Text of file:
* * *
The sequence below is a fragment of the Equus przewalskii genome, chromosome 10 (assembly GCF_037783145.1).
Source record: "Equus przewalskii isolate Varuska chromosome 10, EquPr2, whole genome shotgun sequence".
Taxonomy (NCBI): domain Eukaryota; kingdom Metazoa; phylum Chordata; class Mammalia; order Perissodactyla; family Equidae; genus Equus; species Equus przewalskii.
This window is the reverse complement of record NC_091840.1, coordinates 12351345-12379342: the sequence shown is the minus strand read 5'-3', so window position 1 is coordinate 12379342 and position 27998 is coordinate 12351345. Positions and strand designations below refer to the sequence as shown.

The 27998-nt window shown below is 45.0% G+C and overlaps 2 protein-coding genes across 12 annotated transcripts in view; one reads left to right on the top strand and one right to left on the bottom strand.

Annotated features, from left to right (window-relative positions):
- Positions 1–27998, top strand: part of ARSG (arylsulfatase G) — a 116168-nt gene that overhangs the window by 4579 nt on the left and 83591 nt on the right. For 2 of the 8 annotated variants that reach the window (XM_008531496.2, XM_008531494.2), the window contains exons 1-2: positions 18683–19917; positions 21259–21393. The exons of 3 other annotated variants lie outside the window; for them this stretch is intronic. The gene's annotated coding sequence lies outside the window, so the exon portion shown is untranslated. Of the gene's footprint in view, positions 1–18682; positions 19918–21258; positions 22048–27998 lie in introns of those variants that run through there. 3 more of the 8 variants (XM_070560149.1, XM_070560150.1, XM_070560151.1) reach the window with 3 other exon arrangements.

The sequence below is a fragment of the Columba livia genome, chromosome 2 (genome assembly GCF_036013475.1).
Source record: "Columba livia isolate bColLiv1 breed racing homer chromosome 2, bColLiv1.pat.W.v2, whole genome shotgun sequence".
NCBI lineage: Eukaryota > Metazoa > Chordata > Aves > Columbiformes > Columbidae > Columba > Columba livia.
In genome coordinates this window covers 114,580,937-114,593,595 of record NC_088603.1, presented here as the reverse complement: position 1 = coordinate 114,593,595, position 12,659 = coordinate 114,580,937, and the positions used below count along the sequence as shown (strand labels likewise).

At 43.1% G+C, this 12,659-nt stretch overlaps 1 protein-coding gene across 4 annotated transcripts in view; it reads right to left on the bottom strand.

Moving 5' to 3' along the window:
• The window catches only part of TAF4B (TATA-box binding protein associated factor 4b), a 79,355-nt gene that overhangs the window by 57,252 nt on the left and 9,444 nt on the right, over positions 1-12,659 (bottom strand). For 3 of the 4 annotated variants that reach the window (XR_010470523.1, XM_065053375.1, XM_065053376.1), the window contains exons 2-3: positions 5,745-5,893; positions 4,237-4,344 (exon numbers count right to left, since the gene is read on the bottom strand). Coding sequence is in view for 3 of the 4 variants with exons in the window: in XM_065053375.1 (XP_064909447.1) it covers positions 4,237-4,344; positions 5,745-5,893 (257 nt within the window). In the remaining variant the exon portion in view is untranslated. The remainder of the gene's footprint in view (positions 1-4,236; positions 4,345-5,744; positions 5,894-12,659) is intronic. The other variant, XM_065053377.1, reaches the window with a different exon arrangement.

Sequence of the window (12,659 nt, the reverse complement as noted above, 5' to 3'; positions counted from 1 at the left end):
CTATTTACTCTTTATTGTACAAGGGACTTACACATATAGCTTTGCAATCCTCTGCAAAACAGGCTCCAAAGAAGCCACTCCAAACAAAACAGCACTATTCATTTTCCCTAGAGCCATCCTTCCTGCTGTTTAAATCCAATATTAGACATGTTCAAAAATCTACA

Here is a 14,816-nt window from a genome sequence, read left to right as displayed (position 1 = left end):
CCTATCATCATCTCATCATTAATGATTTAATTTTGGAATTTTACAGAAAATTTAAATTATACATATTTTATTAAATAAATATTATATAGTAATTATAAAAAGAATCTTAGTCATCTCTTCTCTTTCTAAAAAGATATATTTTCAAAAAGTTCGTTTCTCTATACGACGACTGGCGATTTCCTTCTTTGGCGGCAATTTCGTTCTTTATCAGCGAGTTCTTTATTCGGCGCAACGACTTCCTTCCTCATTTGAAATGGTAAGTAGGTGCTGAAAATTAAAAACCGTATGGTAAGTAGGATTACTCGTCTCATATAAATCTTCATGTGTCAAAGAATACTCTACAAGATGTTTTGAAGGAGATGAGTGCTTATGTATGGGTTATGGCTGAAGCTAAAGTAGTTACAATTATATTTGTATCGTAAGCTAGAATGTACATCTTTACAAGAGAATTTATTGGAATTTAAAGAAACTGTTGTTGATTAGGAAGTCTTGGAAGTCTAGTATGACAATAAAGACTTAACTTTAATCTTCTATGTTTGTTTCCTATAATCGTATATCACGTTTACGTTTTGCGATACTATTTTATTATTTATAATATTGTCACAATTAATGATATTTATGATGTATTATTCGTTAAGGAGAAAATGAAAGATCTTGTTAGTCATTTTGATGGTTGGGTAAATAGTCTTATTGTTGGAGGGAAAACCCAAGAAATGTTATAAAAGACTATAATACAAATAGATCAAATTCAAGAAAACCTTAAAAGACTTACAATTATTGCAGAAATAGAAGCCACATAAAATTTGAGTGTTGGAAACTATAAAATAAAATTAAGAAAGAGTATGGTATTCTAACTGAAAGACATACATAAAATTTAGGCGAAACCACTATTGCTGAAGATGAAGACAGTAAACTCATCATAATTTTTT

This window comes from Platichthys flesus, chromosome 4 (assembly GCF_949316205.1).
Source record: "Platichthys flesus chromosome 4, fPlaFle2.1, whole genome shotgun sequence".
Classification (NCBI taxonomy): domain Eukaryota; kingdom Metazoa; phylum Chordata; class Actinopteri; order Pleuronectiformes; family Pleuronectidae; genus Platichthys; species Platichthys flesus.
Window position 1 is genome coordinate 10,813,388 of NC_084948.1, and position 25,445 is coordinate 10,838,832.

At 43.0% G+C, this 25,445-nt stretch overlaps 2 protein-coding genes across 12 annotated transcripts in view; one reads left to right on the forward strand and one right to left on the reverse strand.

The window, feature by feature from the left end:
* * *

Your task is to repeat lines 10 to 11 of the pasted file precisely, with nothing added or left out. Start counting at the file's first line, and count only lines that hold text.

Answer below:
NCBI lineage: Eukaryota > Metazoa > Chordata > Aves > Columbiformes > Columbidae > Columba > Columba livia.
In genome coordinates this window covers 114,580,937-114,593,595 of record NC_088603.1, presented here as the reverse complement: position 1 = coordinate 114,593,595, position 12,659 = coordinate 114,580,937, and the positions used below count along the sequence as shown (strand labels likewise).